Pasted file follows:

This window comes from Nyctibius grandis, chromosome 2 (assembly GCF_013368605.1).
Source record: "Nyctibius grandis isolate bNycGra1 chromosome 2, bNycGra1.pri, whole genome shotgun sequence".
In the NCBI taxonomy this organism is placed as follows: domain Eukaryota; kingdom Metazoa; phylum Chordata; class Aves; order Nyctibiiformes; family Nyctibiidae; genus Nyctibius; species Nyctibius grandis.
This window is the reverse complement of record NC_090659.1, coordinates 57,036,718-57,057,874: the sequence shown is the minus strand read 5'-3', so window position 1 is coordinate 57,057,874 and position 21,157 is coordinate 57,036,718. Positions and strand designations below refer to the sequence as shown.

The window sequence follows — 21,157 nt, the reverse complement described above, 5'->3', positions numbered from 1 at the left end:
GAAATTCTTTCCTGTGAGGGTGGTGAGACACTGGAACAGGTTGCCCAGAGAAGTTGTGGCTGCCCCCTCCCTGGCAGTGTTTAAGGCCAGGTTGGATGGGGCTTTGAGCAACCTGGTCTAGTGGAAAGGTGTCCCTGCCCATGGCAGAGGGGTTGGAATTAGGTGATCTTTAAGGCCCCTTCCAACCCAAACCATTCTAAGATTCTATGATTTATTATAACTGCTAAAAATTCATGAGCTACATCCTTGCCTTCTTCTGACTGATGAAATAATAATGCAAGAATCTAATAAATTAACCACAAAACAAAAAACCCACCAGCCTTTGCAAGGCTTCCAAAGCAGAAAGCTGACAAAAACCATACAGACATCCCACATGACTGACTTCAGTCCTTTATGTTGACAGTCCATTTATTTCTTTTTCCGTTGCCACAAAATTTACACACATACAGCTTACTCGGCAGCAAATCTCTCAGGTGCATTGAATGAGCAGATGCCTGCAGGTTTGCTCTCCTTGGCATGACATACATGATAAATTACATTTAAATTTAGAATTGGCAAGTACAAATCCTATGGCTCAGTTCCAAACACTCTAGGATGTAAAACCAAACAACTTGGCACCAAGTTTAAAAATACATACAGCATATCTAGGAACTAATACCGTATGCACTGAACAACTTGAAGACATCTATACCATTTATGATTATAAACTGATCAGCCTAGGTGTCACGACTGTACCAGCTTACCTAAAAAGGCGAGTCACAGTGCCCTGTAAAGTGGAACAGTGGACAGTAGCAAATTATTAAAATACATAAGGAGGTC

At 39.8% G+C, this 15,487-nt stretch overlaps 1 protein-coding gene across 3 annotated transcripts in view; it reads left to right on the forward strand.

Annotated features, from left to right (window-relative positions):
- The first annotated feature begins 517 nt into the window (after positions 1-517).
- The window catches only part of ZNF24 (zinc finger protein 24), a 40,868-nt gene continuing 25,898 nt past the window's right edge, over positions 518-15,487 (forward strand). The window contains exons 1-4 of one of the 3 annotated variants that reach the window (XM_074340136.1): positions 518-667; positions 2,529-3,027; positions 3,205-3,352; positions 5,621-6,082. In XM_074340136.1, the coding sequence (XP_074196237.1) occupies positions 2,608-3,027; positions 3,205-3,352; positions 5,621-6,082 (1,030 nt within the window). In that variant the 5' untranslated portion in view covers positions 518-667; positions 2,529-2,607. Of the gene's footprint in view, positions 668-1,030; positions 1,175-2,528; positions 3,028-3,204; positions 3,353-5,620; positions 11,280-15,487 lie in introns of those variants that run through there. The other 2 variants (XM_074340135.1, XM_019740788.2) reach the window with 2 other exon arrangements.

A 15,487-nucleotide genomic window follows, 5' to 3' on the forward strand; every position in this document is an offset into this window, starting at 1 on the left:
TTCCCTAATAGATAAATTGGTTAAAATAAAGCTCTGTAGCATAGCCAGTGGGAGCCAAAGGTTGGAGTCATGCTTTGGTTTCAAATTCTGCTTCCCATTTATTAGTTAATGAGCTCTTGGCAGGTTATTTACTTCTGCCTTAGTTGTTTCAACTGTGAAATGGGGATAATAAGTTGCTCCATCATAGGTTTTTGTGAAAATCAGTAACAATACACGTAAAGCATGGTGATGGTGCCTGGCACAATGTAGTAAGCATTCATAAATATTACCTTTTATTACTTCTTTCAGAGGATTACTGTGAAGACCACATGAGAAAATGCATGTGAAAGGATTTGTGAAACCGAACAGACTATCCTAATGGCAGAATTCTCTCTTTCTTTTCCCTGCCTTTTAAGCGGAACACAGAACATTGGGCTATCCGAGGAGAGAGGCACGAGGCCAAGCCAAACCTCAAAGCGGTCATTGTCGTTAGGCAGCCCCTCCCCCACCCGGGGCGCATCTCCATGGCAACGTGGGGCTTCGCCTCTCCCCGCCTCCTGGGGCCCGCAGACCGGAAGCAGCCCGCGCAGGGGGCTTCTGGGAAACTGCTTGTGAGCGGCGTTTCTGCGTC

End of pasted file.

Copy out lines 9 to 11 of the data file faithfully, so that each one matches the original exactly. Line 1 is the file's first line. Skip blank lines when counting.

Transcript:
- The first annotated feature begins 517 nt into the window (after positions 1-517).
- The window catches only part of ZNF24 (zinc finger protein 24), a 40,868-nt gene continuing 25,898 nt past the window's right edge, over positions 518-15,487 (forward strand). The window contains exons 1-4 of one of the 3 annotated variants that reach the window (XM_074340136.1): positions 518-667; positions 2,529-3,027; positions 3,205-3,352; positions 5,621-6,082. In XM_074340136.1, the coding sequence (XP_074196237.1) occupies positions 2,608-3,027; positions 3,205-3,352; positions 5,621-6,082 (1,030 nt within the window). In that variant the 5' untranslated portion in view covers positions 518-667; positions 2,529-2,607. Of the gene's footprint in view, positions 668-1,030; positions 1,175-2,528; positions 3,028-3,204; positions 3,353-5,620; positions 11,280-15,487 lie in introns of those variants that run through there. The other 2 variants (XM_074340135.1, XM_019740788.2) reach the window with 2 other exon arrangements.

A 15,487-nucleotide genomic window follows, 5' to 3' on the forward strand; every position in this document is an offset into this window, starting at 1 on the left: